In another aspect, an electrical connector is disclosed for connecting a printed circuit board and a coaxial cable that includes a first connector body having a forward portion and a rearward portion, a front end and a back end and an opening extending therebetween, the front end disposed on the forward portion and the back end disposed on the rearward portion, the forward portion having a generally circular cross section, the forward portion having at least one inclined surface extending from the front end to a middle portion of the forward portion, and at least one generally straight portion adjacent the inclined surface creating a ledge between the inclined surface and the straight portion and a second connector body having an outer sleeve, the sleeve having a front end and a back end and an opening therebetween, the opening configured to receive at least a portion of the forward portion of the first connector body, the outer sleeve having a least one arm extending between the front end and a middle portion and configured to engage the inclined portion and ledge of the forward portion to prevent axial movement of the first and second connector bodies relative to one another when the first connector body is disposed in the second connector body opening.
Additional features and advantages of the invention will be set forth in the detailed description which follows, and in part will be readily apparent to those skilled in the art from that description or recognized by practicing the invention as described herein, including the detailed description which follows, the claims, as well as the appended drawings.
It is to be understood that both the foregoing general description and the following detailed description present embodiments of the invention, and are intended to provide an overview or framework for understanding the nature and character of the invention as it is claimed. The accompanying drawings are included to provide a further understanding of the invention, and are incorporated into and constitute a part of this specification. The drawings illustrate various embodiments of the invention, and together with the description serve to explain the principles and operations of the invention.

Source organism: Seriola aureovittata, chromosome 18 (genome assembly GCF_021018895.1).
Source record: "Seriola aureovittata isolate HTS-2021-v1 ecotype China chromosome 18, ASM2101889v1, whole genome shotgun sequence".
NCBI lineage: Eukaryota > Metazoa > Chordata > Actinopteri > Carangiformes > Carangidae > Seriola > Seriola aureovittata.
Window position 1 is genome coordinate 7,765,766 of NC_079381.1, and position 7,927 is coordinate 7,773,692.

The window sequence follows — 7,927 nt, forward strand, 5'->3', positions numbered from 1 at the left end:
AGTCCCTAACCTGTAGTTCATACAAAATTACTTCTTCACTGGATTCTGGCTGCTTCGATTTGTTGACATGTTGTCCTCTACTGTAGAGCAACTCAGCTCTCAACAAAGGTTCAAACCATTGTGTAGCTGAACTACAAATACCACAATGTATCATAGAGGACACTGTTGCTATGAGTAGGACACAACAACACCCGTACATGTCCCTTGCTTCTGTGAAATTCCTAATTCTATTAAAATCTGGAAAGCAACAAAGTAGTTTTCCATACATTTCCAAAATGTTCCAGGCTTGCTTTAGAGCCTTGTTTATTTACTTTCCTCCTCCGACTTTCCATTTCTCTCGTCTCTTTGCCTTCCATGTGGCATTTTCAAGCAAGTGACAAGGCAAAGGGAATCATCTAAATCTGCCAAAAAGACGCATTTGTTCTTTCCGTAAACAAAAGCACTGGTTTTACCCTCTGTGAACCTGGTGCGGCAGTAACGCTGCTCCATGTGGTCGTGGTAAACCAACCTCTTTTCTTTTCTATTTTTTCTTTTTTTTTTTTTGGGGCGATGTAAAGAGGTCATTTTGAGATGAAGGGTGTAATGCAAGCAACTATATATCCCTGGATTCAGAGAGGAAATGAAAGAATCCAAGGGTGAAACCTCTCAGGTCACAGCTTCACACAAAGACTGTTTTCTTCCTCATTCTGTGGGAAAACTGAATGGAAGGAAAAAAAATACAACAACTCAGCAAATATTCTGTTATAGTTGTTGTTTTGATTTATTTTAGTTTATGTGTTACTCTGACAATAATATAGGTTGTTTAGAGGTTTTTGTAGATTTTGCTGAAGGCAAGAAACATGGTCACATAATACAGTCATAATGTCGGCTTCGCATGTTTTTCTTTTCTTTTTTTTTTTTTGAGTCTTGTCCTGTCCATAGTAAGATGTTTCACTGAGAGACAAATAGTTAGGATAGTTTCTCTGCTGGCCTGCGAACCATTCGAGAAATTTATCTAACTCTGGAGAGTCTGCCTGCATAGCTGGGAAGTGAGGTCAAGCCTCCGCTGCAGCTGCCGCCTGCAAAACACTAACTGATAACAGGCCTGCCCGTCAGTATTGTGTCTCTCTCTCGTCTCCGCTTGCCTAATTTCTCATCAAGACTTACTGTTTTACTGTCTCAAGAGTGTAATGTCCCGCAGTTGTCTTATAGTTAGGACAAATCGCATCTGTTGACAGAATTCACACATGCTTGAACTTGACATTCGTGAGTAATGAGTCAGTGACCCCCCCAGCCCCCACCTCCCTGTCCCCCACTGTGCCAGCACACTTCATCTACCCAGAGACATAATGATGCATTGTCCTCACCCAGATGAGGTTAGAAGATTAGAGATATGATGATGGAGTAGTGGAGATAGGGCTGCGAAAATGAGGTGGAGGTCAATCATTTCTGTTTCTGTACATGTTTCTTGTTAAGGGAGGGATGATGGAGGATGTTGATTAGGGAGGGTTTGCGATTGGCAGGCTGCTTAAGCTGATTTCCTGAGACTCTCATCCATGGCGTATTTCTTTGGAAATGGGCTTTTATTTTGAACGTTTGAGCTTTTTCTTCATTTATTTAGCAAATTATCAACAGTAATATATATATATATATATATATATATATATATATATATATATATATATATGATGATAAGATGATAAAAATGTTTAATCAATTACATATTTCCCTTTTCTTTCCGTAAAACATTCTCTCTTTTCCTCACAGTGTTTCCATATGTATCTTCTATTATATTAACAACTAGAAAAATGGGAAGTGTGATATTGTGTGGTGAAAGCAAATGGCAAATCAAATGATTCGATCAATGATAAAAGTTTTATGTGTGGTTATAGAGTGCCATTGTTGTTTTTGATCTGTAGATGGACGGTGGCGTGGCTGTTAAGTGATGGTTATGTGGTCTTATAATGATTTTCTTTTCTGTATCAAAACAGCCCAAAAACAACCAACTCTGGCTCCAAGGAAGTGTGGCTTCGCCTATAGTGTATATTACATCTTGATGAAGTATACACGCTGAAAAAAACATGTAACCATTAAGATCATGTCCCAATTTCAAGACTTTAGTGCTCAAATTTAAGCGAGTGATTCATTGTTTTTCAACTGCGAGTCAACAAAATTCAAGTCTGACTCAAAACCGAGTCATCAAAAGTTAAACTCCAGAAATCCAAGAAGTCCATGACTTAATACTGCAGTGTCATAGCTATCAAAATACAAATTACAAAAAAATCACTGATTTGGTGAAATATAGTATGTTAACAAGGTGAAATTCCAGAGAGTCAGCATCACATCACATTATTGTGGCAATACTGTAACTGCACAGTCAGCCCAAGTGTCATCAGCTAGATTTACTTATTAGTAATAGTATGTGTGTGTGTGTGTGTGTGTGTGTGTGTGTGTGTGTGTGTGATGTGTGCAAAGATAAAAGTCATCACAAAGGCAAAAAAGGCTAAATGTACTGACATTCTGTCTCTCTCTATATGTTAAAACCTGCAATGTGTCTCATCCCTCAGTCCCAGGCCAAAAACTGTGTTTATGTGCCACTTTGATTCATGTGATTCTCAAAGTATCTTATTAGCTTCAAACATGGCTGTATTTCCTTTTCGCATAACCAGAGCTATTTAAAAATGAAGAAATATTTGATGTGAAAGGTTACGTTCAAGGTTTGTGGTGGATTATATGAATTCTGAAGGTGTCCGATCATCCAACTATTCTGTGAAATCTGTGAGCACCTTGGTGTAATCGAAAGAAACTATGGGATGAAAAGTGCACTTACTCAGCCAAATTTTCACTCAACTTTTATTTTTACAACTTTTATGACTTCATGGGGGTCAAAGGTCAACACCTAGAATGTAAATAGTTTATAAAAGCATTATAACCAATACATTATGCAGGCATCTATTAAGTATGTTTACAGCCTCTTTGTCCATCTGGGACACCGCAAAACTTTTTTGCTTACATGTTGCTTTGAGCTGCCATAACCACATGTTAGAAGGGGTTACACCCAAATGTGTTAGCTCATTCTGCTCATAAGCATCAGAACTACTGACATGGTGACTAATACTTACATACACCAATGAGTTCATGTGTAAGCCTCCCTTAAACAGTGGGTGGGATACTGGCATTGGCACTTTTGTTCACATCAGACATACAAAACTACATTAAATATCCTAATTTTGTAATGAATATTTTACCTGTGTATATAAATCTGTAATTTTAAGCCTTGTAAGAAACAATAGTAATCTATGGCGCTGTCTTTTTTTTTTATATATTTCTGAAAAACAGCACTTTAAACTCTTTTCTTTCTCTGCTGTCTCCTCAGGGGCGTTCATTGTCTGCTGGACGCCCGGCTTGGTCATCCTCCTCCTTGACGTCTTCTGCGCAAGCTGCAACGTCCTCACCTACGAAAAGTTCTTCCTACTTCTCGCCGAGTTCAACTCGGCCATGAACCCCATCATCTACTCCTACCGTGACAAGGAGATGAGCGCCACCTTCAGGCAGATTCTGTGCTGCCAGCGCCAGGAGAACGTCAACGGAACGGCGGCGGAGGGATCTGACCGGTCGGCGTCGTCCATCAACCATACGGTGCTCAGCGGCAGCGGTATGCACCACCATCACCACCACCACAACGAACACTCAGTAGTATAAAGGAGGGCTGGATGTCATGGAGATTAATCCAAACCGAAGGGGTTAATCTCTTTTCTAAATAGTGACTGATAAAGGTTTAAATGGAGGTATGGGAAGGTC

Reference will now be made in detail to the present preferred embodiment(s) of the invention, examples of which are illustrated in the accompanying drawings. Whenever possible, the same reference numerals will be used throughout the drawings to refer to the same or like parts.
The generally straight portion 32 transitions into the outer surface 30 of the first connector body 12 at transition portions 36 at either end of the generally straight portion 32. The transition portions 36 have a radius that is preferably different from the diameter of the outer surface 30 of the first connector body 12. Preferably, the radius of the transition portion 36 is about 0.025 inches, but could range anywhere from 0.00 inches to 0.050 inches. The radius of the transition portion 36 is important for the operation of the electrical connector 10, as described in more detail below. It should also be noted that the radius and range of the radius can vary with size of the connector.